On 5th May 2012, in the edition of The Hindu, Mumbai Indians coach Robin Singh lamented the overall decline in the bowling standards and agreed that there was perceptible decline in spin bowling. “Spin bowling has not progressed. The bowlers are not looking to take wickets because they are afraid of being hit. The spinners should back themselves. In this format (T20), you are bound to be hit. The game is such. There are too many restrictions on the bowler. It has become very difficult to be a good bowler,” he says.
During the halcyon days of the famous Indian spin quartet – Bedi, Srinivas Venkatraghvan, Erapalli Prasanna and Bhagwat Chandrasekar, the quality of Indian spin department could be gauged from the fact that Rajinder Goel of Haryana and Padmakar Shivalkar of Bombay, two of the country’s finest left arm spinners could not find a place into the Indian Test side despite producing match-winning performances at the domestic level. Sunil Gavaskar has dedicated two chapters in his book “Idols” to Goel and Shivalkar. Gavaskar empathized with the two spinners and told that they were indeed born in the wrong era.
Vaman Kumar, a formidable leg spinner got a fifer on his debut against Pakistan at Ferozshah Kotla but failed to get a consistent run.
Leg-spinner Subhash Gupte was hailed as one of the best spinners by Sir Garfield Sobers. Gupte flighted and spun the ball sharply, and possessed two different googlies. The West Indians who toured India in 1958/59 reckoned that Gupte could turn the ball on glass. His only drawback perhaps was that he tended to lose confidence when the batsmen attacked his bowling. Gupte took 149 Test scalps and was India’s best spin bowler along with left-arm spinner Vinoo Mankad. The two bowled for the last time against West Indies in 1959. Mankad had 162 Test wickets to his name.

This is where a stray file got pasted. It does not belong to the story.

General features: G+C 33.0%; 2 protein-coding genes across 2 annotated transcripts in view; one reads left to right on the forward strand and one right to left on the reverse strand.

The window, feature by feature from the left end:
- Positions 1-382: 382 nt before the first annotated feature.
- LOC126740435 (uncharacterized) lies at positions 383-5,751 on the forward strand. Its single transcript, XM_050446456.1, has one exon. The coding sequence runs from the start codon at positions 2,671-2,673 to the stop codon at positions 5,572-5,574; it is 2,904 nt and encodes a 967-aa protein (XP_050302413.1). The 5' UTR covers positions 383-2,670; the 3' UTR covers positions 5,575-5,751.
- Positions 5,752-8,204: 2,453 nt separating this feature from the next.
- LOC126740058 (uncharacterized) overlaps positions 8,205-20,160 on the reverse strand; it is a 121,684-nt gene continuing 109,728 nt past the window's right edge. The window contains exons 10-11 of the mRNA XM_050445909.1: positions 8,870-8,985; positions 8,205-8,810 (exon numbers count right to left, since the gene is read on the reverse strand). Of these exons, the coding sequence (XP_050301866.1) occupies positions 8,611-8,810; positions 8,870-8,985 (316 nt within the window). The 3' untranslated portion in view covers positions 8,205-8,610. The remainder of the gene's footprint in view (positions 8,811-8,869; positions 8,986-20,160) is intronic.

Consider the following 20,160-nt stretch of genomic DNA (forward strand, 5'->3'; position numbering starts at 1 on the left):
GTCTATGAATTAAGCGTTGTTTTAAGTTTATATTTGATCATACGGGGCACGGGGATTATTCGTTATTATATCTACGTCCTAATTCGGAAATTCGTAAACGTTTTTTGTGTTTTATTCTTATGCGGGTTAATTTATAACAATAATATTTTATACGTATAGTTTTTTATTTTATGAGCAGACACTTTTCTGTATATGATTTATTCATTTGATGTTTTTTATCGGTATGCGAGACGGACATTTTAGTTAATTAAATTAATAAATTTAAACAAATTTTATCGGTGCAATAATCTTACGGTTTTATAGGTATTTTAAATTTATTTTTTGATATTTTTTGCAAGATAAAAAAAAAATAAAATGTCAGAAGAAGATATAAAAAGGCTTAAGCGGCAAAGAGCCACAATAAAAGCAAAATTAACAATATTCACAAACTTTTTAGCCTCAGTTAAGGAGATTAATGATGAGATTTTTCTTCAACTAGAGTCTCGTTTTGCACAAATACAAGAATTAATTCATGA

Immaculate control of flight and turn made Dilip Doshi a much respected left-arm spinner in English county cricket some time before he donned his country’s colors. In another age, Doshi might have gone on to play 100 Tests for India. But like Goel and Shivalkar before him, he was doomed to play out the bulk of his career in the immense shadow of Bedi. An intelligent and patient bowler, Doshi was effective on even the most placid tracks. He played his first Test in 1979-80, when he was 32, and immediately became Kapil Dev’s main foil in an emasculated attack. For the next three years, he was an ever-present figure, glasses gleaming, and reached 100 wickets in only 28 Tests (he and the legendary Australian leg-spinner Clarrie Grimmett are the only two to reach that landmark after making their debuts after 30. Doshi’s uneasy relationship with Sunil Gavaskar – especially during the Pakistan tour of 1982-83 – was primarily responsible for his Test career running into a brick wall.